htop, or Hisham’s top, is an interactive process viewer for Unix systems. With htop you are provided the same functionality as top, however it provides some needed improvements. Most are in areas where top shows some of it’s age; for example, in htop you can scroll the list of processes vertically and horizontally to see all the process info.
Another benefit is that htop seems to start significantly faster, generally when using top there is a bit of a delay while the program loads up some initial data. So now that you know the basics of how htop differs from top, lets get to using it. First you’ll need to ensure it’s installed on the server and if not we’ll try to get it installed.
Continue reading “Featured Freeware: htop”
WP-CLI is a command line tool for interacting with and managing WordPress sites. WP-CLI is very similar in functionality to what drush provides Drupal. If you are already familiar with using cli tools then this will be quick to pick up on. If not, then it may be a good time to start learning.
In this tutorial we’ll learn how to install wp-cli on a server and learn some basics. With WP-CLI you can speed up common maintenance, automate tasks, or even take backups. Continue reading “How to Install WP-CLI”
MySQL’s, and MariaDB’s, strict mode controls how invalid or missing values in data changing queries are handled; this includes INSERT, UPDATE, and CREATE TABLE statements. With MySQL strict mode enabled, which is the default state, invalid or missing data may cause warnings or errors when attempting to process the query.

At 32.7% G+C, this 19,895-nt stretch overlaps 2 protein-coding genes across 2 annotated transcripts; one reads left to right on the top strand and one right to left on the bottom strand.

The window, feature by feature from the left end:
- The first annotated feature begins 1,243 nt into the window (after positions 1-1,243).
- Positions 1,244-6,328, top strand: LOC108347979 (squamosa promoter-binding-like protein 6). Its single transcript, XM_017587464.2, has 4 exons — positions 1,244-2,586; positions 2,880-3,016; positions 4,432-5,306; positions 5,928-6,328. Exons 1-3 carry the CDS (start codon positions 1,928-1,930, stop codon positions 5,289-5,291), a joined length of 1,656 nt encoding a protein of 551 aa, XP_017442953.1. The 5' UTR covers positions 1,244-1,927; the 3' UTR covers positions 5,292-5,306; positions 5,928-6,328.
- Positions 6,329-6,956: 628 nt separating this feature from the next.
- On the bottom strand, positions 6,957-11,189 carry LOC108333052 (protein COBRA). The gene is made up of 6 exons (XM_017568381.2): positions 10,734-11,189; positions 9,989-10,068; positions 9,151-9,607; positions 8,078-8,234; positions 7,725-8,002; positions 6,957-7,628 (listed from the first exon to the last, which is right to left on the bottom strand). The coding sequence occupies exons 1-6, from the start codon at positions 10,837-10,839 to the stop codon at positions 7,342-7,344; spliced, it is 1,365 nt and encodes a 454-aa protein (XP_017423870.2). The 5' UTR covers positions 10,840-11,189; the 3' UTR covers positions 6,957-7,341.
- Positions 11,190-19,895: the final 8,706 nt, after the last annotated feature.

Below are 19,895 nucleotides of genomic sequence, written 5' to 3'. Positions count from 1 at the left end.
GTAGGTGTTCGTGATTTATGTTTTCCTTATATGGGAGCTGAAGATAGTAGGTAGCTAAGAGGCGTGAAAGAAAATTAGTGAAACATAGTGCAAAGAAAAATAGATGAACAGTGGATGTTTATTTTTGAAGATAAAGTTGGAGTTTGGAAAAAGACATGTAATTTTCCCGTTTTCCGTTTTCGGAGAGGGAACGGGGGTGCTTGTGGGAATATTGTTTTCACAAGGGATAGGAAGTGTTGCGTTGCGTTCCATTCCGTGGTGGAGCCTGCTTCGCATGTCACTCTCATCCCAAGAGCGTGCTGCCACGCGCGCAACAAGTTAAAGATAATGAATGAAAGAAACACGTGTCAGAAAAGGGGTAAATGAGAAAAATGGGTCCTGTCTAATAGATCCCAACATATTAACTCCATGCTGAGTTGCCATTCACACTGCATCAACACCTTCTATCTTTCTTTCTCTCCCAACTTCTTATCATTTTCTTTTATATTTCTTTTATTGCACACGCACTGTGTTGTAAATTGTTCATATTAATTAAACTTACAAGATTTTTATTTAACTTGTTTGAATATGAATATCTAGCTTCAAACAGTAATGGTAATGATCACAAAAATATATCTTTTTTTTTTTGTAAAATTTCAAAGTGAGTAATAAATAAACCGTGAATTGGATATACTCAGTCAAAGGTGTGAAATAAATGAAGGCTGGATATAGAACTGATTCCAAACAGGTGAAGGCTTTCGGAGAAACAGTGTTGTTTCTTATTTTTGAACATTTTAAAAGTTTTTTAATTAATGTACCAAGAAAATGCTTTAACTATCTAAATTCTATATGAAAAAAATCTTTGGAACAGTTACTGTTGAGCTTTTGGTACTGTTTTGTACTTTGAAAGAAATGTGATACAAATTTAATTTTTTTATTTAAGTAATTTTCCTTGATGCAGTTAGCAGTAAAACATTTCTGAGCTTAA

When strict mode is disabled the same query would have its invalid, or missing, values adjusted and would produce a simple warning. This may seem like the preferred result, however with strict mode disabled certain actions may cause unexpected results; for instance, when the value being inserted exceeds the maximum character limit it will be truncated to fit the limit. Continue reading “How to Disable MySQL Strict Mode”
- These instructions are intended specifically for checking your version of cPanel or WHM via the command line or the WHM dashboard.
- I’ll be working from a Liquid Web Managed CentOS 7 server, and I’ll be logged in as root.
Method #1: Checking the Version of cPanel / WHM by the ‘cpanel’ Command
Using the cPanel command:
11.50.0 (build 27)
II. How to Remove (Delete) a User on Ubuntu 15.04
- These instructions are intended specifically for removing a user on Ubuntu 15.04.
- I’ll be working from a Liquid Web Self Managed Ubuntu 15.04 server, and I’ll be logged in as root.